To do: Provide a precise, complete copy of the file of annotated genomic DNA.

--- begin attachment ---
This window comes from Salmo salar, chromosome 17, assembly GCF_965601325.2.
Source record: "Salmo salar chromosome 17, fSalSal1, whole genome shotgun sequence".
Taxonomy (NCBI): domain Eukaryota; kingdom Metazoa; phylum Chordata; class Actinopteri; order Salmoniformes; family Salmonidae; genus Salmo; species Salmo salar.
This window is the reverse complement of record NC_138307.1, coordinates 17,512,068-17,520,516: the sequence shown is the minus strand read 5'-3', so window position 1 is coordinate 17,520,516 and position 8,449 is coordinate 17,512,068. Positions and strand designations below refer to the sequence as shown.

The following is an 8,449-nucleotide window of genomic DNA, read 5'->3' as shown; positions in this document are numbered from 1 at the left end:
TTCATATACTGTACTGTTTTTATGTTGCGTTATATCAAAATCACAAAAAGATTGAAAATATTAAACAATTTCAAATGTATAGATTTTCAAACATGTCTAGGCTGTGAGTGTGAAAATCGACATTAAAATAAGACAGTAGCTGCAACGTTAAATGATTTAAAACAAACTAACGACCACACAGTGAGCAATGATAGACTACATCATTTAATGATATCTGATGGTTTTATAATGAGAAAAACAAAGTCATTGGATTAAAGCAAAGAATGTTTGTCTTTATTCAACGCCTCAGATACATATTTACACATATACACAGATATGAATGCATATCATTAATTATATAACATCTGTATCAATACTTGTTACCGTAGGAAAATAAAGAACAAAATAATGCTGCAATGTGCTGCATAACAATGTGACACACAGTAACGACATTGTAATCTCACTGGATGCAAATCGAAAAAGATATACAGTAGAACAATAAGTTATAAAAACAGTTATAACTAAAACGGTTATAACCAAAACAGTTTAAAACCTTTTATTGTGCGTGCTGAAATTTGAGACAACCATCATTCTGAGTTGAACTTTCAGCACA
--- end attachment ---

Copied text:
This window comes from Salmo salar, chromosome 17, assembly GCF_965601325.2.
Source record: "Salmo salar chromosome 17, fSalSal1, whole genome shotgun sequence".
Taxonomy (NCBI): domain Eukaryota; kingdom Metazoa; phylum Chordata; class Actinopteri; order Salmoniformes; family Salmonidae; genus Salmo; species Salmo salar.
This window is the reverse complement of record NC_138307.1, coordinates 17,512,068-17,520,516: the sequence shown is the minus strand read 5'-3', so window position 1 is coordinate 17,520,516 and position 8,449 is coordinate 17,512,068. Positions and strand designations below refer to the sequence as shown.

The following is an 8,449-nucleotide window of genomic DNA, read 5'->3' as shown; positions in this document are numbered from 1 at the left end:
TTCATATACTGTACTGTTTTTATGTTGCGTTATATCAAAATCACAAAAAGATTGAAAATATTAAACAATTTCAAATGTATAGATTTTCAAACATGTCTAGGCTGTGAGTGTGAAAATCGACATTAAAATAAGACAGTAGCTGCAACGTTAAATGATTTAAAACAAACTAACGACCACACAGTGAGCAATGATAGACTACATCATTTAATGATATCTGATGGTTTTATAATGAGAAAAACAAAGTCATTGGATTAAAGCAAAGAATGTTTGTCTTTATTCAACGCCTCAGATACATATTTACACATATACACAGATATGAATGCATATCATTAATTATATAACATCTGTATCAATACTTGTTACCGTAGGAAAATAAAGAACAAAATAATGCTGCAATGTGCTGCATAACAATGTGACACACAGTAACGACATTGTAATCTCACTGGATGCAAATCGAAAAAGATATACAGTAGAACAATAAGTTATAAAAACAGTTATAACTAAAACGGTTATAACCAAAACAGTTTAAAACCTTTTATTGTGCGTGCTGAAATTTGAGACAACCATCATTCTGAGTTGAACTTTCAGCACA